Certified Coatings of California
Certified Coatings of California bring more than 30 years of experience to industrial maintenance and protective coating work, and have been pioneers in recycled steel abrasive work.
by Bob Graham
is in the enviable position of not having to worry about finding new business. The Concord, California-based company and its predecessor, Clark Painting Company, bring more than 30 years of experience to industrial maintenance and protective coating work, and have been pioneers in recycled steel abrasive work.
“We target the large projects because we basically have unlimited bonding and less competition,” says Fred Cagle, the privately held company’s chairman and CEO. He manages most of the pre-painting phases of the business, including bidding and negotiating contracts.
Since its formation in January, 1986, Certified Coatings has worked on such diverse jobs as internally lining the 20 tanks buried inside the mountains above Pearl Harbor and painting the 605-foot Space Needle in Seattle, Washington.
Among the company’s current projects are a $22 million/50 employee paint job at the San Rafael/Richmond Bridge and a $10 million/50 employee project at the San Mateo Bridge, both in the San Francisco Bay area. Certified Coatings is also painting the Crescent City Connection Bridge in New Orleans ($21 million/70 employees) and has a $10 million job (30 employees) painting the Hakalau, Paheehee and Kapaupalua Bridges in Hilo, Hawaii.
Certified Coatings is one of 120 companies in the U.S. with the special QP-1 and QP-2 (Hazardous Materials) certification through the Painting Contractors Certification Program (PCCP).
These certifications, the company’s track record for bringing jobs in on schedule and on budget, and its ability to find adequate bonding for big jobs help it earn a spot among the finalists in most bidding situations, says Cagle, a former engineer for Fluor Constructors who became a painting contractor in 1975.
He formed Certified Coatings in 1986, two years after buying Clark Painting Company, a 400-employee painting contractor that did similar work from 1966 until its asset sale to Cagle. About 40 Clark employees were asked to stay with him, including Certified Coating’s president, John Wright. Cagle oversees between 175 and 400 employees working on fewer than 20 jobs a year, mostly very large and/or difficult jobs.
Certified Coatings ranked among the top 20 painting contractors in 2001, according to the Engineering News Record, an engineering industry trade publication. The company had revenues of about $26 million in 2002, an increase of $7 million over 2001. About 60 percent of the company’s business comes from bridges.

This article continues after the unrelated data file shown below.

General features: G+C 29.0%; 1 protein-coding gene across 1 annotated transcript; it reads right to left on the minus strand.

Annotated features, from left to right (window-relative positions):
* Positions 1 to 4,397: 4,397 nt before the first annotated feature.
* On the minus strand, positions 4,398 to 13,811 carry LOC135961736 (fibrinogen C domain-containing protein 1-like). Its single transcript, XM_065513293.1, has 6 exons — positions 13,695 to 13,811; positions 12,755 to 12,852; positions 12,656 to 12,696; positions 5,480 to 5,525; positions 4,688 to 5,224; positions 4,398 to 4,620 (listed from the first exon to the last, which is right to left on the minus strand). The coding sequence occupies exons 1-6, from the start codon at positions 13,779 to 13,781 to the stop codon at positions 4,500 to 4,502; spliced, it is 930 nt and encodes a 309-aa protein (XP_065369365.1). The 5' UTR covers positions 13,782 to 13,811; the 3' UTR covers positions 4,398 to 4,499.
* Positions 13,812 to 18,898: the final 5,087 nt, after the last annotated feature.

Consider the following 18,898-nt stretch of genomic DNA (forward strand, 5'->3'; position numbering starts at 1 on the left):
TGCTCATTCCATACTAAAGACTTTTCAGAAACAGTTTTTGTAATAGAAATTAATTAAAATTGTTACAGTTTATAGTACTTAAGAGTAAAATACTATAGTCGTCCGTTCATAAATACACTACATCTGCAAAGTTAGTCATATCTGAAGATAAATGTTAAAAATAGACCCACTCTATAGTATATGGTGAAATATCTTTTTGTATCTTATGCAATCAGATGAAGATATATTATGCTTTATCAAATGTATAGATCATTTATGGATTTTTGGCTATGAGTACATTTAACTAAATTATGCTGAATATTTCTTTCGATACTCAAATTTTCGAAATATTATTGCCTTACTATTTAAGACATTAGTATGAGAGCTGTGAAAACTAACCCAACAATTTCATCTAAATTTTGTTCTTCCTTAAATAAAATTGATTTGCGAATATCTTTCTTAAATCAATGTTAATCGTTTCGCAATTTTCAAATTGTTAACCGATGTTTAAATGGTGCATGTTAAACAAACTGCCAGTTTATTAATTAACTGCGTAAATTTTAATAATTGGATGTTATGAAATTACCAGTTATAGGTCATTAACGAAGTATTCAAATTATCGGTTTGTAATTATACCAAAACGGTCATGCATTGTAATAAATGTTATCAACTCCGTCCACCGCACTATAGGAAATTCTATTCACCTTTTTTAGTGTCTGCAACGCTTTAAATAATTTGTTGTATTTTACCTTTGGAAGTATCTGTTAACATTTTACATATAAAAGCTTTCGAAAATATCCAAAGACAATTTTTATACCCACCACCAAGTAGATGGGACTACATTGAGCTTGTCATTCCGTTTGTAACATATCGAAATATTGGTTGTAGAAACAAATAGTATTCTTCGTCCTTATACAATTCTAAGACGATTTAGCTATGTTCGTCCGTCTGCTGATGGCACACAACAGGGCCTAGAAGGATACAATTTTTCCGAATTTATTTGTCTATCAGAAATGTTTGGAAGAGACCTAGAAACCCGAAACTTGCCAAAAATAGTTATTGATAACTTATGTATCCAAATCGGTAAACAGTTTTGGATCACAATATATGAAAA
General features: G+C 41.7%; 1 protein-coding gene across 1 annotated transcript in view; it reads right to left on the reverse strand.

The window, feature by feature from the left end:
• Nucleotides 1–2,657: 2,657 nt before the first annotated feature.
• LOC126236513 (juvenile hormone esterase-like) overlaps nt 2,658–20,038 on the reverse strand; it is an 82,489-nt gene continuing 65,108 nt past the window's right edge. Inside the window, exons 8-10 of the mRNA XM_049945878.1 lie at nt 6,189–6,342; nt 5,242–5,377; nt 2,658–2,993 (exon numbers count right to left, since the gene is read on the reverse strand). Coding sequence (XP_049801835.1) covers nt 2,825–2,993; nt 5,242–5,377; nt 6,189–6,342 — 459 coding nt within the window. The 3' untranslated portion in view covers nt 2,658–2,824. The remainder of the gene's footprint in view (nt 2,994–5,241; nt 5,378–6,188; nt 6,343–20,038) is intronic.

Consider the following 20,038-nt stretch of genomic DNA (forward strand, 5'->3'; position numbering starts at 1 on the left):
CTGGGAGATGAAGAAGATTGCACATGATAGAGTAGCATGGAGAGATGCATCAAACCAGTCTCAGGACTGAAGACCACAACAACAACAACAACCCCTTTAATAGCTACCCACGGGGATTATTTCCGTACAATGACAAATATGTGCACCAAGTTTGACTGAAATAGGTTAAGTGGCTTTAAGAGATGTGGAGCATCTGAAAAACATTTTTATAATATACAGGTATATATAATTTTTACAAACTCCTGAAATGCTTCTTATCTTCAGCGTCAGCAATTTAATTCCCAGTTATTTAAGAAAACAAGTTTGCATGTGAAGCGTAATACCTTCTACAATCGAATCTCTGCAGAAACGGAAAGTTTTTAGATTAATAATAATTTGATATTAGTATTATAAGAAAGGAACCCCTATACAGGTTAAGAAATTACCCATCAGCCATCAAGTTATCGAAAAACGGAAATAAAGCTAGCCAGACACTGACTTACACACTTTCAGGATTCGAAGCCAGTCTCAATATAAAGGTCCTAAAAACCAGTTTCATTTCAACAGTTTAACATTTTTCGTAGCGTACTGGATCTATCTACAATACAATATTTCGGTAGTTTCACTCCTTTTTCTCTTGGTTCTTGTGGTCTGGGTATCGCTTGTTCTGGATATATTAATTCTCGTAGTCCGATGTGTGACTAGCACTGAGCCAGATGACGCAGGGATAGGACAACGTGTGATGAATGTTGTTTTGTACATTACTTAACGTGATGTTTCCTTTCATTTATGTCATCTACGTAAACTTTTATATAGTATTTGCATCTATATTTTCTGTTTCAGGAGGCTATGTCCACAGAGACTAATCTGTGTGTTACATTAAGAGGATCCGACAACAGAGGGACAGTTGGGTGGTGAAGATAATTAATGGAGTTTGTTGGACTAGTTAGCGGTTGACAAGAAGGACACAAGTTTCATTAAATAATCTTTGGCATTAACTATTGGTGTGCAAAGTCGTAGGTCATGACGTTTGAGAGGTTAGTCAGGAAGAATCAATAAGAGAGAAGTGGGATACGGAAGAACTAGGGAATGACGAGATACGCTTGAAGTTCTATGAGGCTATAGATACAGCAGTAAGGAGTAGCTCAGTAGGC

“We’re selective bidders now,” says Cagle, noting that the company handled about 200 to 300 jobs a year in 1984. “We don’t bid on a job a week. We base our bidding decisions on the location of the job, difficulty and the engineers’ estimate of the work. We are mostly an open shop contractor.”
Certified Coatings avoids strong union states like New York. The company works mostly on the West Coast, as well as in Hawaii and Louisiana. Previously, the company ran projects in international locations like Australia, Indonesia and the Middle East, but they carefully select foreign projects at this time.
“It’s not the right atmosphere. The political climate is erratic and the exchange rates aren’t good for American money right now. Also, there are very few projects in foreign countries that can guarantee payments right now,” Cagle said.
Getting equipment to a job site can be complicated. Whenever possible, his employees send trailers filled with equipment to the site, including scaffolding, platforms, containment materials (including large dust collectors up to 70,000 cfm) and 150 psi, 1,300 cfm air compressors.
containment, the company uses either recyclable steel abrasive or non-recyclable mineral abrasive. Most project specifications require either water-based or solvent-based coatings.
Cagle favors solvent, rather than water-based, coatings, especially on sandblasted steel. Most jobs get three coats: a primer coat after the abrasive blasting, a second coat, and then a topcoat. For many jobs, they also put a stripe coat on all edges, rivets and/or bolts.
Unlike some of his competitors, Certified Coatings does all its own access systems, containments and traffic shields. They also design and build their own dust collectors and steel abrasive recycling equipment. They use diesel-powered equipment except in areas that offer cheaper electrical power, where they sometimes use electric compressors, which are quieter and eliminate the possibility of spills when fueling.